In essence, it consists of a broad new bankruptcy regime, increased Medicaid spending, a "tax credit" for labor supply, and a financial control board. The most prominent policy debate to date has been the possibility of providing Chapter 9 bankruptcy protection for governmental-owned entities; the administration expanded this idea to include the government itself. It is always dicey to change the rules midstream. Moreover, bankruptcy would not increase economic growth or alter the fundamental fiscal trajectory. There may be a place for bankruptcy protection of some sort, but this idea should be at the end of the line; not the front.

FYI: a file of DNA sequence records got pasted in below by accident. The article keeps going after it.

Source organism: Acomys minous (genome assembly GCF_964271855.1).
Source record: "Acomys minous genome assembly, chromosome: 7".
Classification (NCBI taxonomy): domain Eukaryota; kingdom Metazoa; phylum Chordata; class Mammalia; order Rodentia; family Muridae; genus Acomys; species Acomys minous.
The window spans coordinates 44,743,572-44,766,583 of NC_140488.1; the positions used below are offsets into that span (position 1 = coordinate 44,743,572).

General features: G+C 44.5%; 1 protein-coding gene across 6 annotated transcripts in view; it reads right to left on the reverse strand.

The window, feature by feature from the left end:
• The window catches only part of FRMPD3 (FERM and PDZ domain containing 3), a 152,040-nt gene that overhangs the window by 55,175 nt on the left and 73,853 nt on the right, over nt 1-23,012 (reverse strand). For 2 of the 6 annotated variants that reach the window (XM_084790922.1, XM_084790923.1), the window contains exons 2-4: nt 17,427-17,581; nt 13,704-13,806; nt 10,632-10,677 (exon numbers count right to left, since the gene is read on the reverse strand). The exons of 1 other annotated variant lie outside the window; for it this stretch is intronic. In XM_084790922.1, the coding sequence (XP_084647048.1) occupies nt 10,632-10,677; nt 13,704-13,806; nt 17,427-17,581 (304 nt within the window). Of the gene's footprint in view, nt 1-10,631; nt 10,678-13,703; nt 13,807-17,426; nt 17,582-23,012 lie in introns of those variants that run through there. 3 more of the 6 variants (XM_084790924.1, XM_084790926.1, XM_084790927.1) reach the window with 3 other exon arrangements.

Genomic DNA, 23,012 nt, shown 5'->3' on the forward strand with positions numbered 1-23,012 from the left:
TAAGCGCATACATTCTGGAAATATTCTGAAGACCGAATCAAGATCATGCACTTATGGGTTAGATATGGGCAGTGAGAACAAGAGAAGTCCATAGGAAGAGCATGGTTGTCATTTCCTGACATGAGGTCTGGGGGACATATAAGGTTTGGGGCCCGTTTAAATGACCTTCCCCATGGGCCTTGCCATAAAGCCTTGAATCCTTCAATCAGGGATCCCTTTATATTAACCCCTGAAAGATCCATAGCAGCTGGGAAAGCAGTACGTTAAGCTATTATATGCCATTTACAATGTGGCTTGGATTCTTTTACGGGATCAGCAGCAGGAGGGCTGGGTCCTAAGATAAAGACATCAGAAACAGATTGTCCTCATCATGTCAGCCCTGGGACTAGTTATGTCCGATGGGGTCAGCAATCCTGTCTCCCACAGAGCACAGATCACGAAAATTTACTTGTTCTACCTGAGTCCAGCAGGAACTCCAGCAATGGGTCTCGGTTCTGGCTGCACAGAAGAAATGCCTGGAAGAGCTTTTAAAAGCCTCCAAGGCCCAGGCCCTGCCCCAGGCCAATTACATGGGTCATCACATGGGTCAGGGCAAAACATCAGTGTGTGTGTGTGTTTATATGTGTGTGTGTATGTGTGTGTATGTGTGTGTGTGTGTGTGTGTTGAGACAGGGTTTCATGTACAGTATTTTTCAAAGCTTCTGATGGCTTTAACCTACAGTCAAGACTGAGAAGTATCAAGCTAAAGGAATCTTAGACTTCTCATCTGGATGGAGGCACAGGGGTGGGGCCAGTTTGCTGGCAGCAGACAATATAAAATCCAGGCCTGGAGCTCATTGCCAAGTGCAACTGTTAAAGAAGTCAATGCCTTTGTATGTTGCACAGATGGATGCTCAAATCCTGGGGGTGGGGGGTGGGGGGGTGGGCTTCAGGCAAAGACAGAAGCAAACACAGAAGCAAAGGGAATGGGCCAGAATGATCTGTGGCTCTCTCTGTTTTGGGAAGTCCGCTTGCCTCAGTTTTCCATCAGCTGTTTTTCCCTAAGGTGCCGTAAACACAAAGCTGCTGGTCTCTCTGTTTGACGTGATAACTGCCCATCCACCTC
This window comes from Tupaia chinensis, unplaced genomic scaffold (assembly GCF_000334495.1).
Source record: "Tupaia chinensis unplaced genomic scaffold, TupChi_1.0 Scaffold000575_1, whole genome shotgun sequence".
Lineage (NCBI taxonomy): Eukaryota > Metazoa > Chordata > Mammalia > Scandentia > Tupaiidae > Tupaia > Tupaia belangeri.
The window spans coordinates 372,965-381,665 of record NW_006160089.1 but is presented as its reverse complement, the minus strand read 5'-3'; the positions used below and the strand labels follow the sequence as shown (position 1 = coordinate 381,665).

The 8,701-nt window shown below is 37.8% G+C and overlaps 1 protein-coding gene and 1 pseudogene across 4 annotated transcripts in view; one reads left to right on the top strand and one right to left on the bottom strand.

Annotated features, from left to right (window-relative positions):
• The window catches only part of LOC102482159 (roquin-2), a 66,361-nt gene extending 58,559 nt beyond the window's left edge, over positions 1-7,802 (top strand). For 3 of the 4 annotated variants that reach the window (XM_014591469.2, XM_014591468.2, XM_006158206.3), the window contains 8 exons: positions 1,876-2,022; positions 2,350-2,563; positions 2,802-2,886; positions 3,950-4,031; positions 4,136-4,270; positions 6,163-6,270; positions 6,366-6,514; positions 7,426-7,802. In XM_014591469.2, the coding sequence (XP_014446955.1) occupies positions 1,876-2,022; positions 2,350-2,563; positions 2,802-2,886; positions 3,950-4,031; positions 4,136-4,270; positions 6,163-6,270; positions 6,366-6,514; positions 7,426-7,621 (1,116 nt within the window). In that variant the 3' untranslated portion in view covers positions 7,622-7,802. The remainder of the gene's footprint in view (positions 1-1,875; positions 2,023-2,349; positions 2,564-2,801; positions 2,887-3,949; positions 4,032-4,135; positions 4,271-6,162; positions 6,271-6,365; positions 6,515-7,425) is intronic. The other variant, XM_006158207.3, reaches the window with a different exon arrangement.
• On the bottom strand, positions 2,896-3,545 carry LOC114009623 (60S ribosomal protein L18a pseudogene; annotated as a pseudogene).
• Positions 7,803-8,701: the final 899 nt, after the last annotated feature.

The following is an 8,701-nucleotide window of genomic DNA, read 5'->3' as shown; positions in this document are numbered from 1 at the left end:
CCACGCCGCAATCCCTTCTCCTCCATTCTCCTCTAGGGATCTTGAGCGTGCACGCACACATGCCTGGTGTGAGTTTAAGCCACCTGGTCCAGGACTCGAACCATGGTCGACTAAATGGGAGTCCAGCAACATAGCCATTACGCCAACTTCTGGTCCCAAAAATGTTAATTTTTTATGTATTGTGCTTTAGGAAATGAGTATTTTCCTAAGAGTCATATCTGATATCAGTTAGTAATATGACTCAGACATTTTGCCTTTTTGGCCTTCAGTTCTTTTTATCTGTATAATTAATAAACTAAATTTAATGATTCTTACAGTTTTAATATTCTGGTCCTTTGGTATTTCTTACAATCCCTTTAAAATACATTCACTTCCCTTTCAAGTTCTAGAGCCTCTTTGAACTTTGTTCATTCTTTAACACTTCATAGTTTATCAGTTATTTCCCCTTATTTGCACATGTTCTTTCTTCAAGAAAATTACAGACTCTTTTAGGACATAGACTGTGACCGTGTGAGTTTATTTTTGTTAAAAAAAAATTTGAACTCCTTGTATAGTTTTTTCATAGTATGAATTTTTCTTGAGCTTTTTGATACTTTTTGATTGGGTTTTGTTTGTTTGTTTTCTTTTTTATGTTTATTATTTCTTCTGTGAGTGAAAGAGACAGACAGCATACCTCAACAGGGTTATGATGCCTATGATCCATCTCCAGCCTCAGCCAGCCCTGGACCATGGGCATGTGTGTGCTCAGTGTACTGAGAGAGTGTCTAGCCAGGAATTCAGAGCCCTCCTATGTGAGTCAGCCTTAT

Similarly, there is nothing about increased Medicaid spending that will help the economy or budget problems. It may be the case that superior health policy would involve more federal dollars, but that is an issue separate from the fiscal crisis.
The administration argues that Puerto Ricans should be allowed access to the Earned Income Tax Credit. The EITC has been successful in raising labor supply – particularly among single mothers – but it is odd to argue that the island's workers should receive a federal income tax credit when they do not pay the income tax. This is a proposal to pay the Puerto Ricans to work, an outcome that is better generated by broader economic reforms.